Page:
Short-run Total Cost Change and Productivity of US Class I Railroads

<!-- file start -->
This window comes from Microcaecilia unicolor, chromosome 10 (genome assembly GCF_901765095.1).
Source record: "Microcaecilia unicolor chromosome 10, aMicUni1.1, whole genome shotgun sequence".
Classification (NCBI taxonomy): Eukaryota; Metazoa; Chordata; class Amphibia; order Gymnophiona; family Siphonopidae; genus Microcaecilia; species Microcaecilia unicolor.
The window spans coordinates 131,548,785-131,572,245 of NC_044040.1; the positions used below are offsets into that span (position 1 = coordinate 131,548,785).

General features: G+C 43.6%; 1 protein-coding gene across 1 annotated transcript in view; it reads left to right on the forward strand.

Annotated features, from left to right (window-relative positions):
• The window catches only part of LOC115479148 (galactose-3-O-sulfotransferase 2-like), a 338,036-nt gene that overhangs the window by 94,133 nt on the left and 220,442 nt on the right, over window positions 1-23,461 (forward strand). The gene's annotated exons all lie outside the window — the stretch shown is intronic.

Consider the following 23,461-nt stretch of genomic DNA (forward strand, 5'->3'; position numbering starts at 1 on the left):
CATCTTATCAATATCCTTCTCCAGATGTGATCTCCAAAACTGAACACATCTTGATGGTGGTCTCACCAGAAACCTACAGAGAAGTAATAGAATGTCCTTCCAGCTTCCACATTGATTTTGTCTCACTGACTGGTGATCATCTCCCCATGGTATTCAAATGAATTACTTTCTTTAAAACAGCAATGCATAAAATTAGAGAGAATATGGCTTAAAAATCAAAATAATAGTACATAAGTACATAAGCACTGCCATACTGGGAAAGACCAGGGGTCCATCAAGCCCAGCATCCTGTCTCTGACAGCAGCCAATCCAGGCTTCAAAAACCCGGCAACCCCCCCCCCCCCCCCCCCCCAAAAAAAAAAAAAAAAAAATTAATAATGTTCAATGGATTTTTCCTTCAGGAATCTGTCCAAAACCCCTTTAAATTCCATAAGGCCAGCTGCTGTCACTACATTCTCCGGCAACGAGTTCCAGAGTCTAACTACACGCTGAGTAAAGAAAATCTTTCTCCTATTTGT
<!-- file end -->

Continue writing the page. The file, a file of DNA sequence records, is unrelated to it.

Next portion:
This paper examines how productivity changes contribute to short-run cost variations over time and across railroads. Using an unbalanced panel of US Class I railroad data for the period 1996-2003, decomposition models were used to attribute intertemporal and multilateral cost variations to their causal factors. We find that (i) railroads were able to reduce their physical capitals in recent years; (ii) railroads experienced technical progress over time, but they were technically and allocatively inefficient in some time periods; and (iii) the benchmarking railroads could learn from the low-cost and cost-efficient benchmark when it comes to cost savings. © 2008 LSE and the University of Bath
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